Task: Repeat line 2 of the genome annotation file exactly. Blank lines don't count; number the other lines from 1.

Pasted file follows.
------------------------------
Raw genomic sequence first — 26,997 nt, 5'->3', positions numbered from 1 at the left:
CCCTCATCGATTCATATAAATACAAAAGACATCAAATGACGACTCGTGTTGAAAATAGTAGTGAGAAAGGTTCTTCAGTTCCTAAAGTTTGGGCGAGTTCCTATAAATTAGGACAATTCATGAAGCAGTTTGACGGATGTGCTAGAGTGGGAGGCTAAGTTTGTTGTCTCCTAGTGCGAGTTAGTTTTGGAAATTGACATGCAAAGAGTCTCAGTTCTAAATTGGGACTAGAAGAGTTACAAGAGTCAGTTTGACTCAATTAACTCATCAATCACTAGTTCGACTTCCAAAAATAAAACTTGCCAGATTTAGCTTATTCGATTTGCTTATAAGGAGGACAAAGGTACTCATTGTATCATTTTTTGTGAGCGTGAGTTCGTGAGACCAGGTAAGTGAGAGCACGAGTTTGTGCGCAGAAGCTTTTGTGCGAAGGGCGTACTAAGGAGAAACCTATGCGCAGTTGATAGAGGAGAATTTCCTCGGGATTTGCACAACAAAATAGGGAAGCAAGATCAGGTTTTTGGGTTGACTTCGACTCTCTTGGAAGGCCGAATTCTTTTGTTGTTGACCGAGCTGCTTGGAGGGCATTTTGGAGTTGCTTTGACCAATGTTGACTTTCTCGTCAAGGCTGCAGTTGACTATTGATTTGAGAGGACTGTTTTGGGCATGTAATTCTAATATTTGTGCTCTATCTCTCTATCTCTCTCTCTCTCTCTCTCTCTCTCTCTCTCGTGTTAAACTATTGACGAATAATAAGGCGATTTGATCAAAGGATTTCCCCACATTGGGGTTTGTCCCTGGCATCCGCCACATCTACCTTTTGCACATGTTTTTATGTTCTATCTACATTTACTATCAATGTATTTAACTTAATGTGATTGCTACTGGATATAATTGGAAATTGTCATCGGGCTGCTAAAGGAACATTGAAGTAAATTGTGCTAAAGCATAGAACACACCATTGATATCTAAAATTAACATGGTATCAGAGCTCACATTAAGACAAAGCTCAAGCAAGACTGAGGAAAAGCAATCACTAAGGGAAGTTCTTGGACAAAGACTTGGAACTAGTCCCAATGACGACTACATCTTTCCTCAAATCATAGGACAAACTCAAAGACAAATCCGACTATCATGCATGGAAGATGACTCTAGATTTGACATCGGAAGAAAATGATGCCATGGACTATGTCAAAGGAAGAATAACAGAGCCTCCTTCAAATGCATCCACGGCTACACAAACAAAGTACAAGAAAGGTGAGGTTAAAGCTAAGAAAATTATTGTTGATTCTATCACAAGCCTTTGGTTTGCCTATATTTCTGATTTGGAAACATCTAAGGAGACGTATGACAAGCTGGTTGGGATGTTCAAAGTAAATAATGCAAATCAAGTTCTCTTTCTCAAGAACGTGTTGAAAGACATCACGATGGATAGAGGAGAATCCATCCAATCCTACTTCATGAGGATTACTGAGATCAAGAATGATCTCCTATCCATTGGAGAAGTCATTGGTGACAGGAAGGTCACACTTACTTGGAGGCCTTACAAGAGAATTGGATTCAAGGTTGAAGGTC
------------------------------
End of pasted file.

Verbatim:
CCCTCATCGATTCATATAAATACAAAAGACATCAAATGACGACTCGTGTTGAAAATAGTAGTGAGAAAGGTTCTTCAGTTCCTAAAGTTTGGGCGAGTTCCTATAAATTAGGACAATTCATGAAGCAGTTTGACGGATGTGCTAGAGTGGGAGGCTAAGTTTGTTGTCTCCTAGTGCGAGTTAGTTTTGGAAATTGACATGCAAAGAGTCTCAGTTCTAAATTGGGACTAGAAGAGTTACAAGAGTCAGTTTGACTCAATTAACTCATCAATCACTAGTTCGACTTCCAAAAATAAAACTTGCCAGATTTAGCTTATTCGATTTGCTTATAAGGAGGACAAAGGTACTCATTGTATCATTTTTTGTGAGCGTGAGTTCGTGAGACCAGGTAAGTGAGAGCACGAGTTTGTGCGCAGAAGCTTTTGTGCGAAGGGCGTACTAAGGAGAAACCTATGCGCAGTTGATAGAGGAGAATTTCCTCGGGATTTGCACAACAAAATAGGGAAGCAAGATCAGGTTTTTGGGTTGACTTCGACTCTCTTGGAAGGCCGAATTCTTTTGTTGTTGACCGAGCTGCTTGGAGGGCATTTTGGAGTTGCTTTGACCAATGTTGACTTTCTCGTCAAGGCTGCAGTTGACTATTGATTTGAGAGGACTGTTTTGGGCATGTAATTCTAATATTTGTGCTCTATCTCTCTATCTCTCTCTCTCTCTCTCTCTCTCTCTCTCTCGTGTTAAACTATTGACGAATAATAAGGCGATTTGATCAAAGGATTTCCCCACATTGGGGTTTGTCCCTGGCATCCGCCACATCTACCTTTTGCACATGTTTTTATGTTCTATCTACATTTACTATCAATGTATTTAACTTAATGTGATTGCTACTGGATATAATTGGAAATTGTCATCGGGCTGCTAAAGGAACATTGAAGTAAATTGTGCTAAAGCATAGAACACACCATTGATATCTAAAATTAACATGGTATCAGAGCTCACATTAAGACAAAGCTCAAGCAAGACTGAGGAAAAGCAATCACTAAGGGAAGTTCTTGGACAAAGACTTGGAACTAGTCCCAATGACGACTACATCTTTCCTCAAATCATAGGACAAACTCAAAGACAAATCCGACTATCATGCATGGAAGATGACTCTAGATTTGACATCGGAAGAAAATGATGCCATGGACTATGTCAAAGGAAGAATAACAGAGCCTCCTTCAAATGCATCCACGGCTACACAAACAAAGTACAAGAAAGGTGAGGTTAAAGCTAAGAAAATTATTGTTGATTCTATCACAAGCCTTTGGTTTGCCTATATTTCTGATTTGGAAACATCTAAGGAGACGTATGACAAGCTGGTTGGGATGTTCAAAGTAAATAATGCAAATCAAGTTCTCTTTCTCAAGAACGTGTTGAAAGACATCACGATGGATAGAGGAGAATCCATCCAATCCTACTTCATGAGGATTACTGAGATCAAGAATGATCTCCTATCCATTGGAGAAGTCATTGGTGACAGGAAGGTCACACTTACTTGGAGGCCTTACAAGAGAATTGGATTCAAGGTTGAAGGTC